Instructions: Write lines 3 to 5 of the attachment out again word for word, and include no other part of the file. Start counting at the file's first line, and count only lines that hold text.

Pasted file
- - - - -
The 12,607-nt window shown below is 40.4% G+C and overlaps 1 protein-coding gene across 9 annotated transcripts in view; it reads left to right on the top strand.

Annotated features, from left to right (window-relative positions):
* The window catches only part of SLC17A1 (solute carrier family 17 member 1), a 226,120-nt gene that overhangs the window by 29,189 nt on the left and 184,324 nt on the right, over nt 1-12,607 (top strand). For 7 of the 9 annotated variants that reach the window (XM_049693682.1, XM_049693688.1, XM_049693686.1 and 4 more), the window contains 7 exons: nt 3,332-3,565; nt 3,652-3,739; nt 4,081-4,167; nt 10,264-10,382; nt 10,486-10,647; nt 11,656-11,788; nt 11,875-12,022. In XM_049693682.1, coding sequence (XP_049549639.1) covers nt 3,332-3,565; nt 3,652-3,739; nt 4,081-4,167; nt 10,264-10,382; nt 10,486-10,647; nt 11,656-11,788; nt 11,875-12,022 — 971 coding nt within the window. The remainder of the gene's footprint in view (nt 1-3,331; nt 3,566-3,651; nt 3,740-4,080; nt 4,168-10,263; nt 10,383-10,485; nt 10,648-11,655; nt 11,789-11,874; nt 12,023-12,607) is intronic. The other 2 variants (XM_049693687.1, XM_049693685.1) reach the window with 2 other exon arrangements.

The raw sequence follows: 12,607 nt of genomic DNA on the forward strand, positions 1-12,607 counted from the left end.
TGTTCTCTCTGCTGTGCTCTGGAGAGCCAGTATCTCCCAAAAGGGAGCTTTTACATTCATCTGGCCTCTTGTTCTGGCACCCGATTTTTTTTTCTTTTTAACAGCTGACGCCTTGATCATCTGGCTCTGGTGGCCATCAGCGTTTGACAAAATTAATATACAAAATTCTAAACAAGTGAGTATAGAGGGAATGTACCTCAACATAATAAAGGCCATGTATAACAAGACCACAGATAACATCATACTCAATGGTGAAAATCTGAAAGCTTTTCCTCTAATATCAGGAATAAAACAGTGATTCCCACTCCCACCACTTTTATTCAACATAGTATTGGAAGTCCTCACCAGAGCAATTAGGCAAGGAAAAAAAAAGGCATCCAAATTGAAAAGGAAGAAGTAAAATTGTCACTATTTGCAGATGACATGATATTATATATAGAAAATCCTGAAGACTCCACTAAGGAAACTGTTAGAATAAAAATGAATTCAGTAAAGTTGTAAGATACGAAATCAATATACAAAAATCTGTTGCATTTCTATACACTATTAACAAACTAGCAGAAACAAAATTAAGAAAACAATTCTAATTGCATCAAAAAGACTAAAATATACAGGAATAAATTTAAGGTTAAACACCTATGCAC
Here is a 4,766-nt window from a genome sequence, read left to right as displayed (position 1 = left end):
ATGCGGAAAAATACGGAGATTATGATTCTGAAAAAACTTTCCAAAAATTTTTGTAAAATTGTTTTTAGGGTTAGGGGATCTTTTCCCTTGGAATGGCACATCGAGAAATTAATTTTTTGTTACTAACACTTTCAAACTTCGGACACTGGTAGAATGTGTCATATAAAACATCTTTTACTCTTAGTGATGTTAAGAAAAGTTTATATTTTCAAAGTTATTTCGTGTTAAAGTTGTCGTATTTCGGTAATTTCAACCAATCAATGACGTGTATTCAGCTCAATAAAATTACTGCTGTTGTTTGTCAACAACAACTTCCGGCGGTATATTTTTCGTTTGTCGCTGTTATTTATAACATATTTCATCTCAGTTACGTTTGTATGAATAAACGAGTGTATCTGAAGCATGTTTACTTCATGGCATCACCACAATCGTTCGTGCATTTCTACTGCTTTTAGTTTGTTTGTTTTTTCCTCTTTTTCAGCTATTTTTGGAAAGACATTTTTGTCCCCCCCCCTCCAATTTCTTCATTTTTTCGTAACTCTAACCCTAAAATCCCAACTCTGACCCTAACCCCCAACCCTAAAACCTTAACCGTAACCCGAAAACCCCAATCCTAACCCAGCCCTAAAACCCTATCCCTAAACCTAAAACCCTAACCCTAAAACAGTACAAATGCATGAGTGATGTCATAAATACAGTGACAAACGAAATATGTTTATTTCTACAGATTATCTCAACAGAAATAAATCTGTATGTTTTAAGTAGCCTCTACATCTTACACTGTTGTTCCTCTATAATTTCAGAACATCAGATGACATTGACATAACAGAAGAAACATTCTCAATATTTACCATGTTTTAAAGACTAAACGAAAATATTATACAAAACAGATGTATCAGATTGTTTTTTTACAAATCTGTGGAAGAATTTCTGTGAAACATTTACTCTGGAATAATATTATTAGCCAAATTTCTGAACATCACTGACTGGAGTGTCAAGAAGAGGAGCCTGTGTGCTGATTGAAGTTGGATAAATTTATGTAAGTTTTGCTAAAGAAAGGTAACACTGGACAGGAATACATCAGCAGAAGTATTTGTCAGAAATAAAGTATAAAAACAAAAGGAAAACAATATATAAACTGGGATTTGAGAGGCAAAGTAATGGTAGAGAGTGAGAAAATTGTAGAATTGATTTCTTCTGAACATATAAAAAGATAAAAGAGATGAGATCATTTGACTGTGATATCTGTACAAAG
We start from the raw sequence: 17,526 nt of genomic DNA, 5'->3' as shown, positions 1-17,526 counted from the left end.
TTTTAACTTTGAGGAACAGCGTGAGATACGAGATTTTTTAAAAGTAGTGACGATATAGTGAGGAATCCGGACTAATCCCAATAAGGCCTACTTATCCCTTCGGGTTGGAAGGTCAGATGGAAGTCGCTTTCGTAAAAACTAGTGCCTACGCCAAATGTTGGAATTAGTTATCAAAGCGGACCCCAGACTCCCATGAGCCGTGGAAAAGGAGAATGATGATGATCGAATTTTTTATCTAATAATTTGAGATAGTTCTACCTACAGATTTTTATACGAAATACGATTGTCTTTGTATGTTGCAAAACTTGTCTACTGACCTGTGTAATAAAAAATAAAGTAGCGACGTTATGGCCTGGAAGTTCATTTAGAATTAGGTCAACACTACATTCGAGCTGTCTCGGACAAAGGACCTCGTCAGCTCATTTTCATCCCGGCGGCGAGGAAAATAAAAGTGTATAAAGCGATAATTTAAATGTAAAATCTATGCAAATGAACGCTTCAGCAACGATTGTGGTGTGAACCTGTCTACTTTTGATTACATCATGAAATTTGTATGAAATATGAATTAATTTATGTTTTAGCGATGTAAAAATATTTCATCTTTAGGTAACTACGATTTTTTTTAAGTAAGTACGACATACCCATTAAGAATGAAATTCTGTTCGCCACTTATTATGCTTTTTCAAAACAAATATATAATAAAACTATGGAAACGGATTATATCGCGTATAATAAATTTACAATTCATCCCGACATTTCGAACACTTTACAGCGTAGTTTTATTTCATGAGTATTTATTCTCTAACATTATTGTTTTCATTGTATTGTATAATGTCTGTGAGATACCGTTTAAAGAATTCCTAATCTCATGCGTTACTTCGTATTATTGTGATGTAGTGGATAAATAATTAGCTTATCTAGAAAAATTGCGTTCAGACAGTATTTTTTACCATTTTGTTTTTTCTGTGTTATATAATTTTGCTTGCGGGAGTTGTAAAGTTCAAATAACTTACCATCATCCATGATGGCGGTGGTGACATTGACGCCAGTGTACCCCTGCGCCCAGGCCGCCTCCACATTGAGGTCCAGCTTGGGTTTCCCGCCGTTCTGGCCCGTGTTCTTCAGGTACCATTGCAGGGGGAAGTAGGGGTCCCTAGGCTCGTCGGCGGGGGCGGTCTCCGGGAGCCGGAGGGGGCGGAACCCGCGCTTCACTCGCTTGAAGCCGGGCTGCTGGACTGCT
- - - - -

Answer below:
* The window catches only part of SLC17A1 (solute carrier family 17 member 1), a 226,120-nt gene that overhangs the window by 29,189 nt on the left and 184,324 nt on the right, over nt 1-12,607 (top strand). For 7 of the 9 annotated variants that reach the window (XM_049693682.1, XM_049693688.1, XM_049693686.1 and 4 more), the window contains 7 exons: nt 3,332-3,565; nt 3,652-3,739; nt 4,081-4,167; nt 10,264-10,382; nt 10,486-10,647; nt 11,656-11,788; nt 11,875-12,022. In XM_049693682.1, coding sequence (XP_049549639.1) covers nt 3,332-3,565; nt 3,652-3,739; nt 4,081-4,167; nt 10,264-10,382; nt 10,486-10,647; nt 11,656-11,788; nt 11,875-12,022 — 971 coding nt within the window. The remainder of the gene's footprint in view (nt 1-3,331; nt 3,566-3,651; nt 3,740-4,080; nt 4,168-10,263; nt 10,383-10,485; nt 10,648-11,655; nt 11,789-11,874; nt 12,023-12,607) is intronic. The other 2 variants (XM_049693687.1, XM_049693685.1) reach the window with 2 other exon arrangements.

The raw sequence follows: 12,607 nt of genomic DNA on the forward strand, positions 1-12,607 counted from the left end.
TGTTCTCTCTGCTGTGCTCTGGAGAGCCAGTATCTCCCAAAAGGGAGCTTTTACATTCATCTGGCCTCTTGTTCTGGCACCCGATTTTTTTTTCTTTTTAACAGCTGACGCCTTGATCATCTGGCTCTGGTGGCCATCAGCGTTTGACAAAATTAATATACAAAATTCTAAACAAGTGAGTATAGAGGGAATGTACCTCAACATAATAAAGGCCATGTATAACAAGACCACAGATAACATCATACTCAATGGTGAAAATCTGAAAGCTTTTCCTCTAATATCAGGAATAAAACAGTGATTCCCACTCCCACCACTTTTATTCAACATAGTATTGGAAGTCCTCACCAGAGCAATTAGGCAAGGAAAAAAAAAGGCATCCAAATTGAAAAGGAAGAAGTAAAATTGTCACTATTTGCAGATGACATGATATTATATATAGAAAATCCTGAAGACTCCACTAAGGAAACTGTTAGAATAAAAATGAATTCAGTAAAGTTGTAAGATACGAAATCAATATACAAAAATCTGTTGCATTTCTATACACTATTAACAAACTAGCAGAAACAAAATTAAGAAAACAATTCTAATTGCATCAAAAAGACTAAAATATACAGGAATAAATTTAAGGTTAAACACCTATGCAC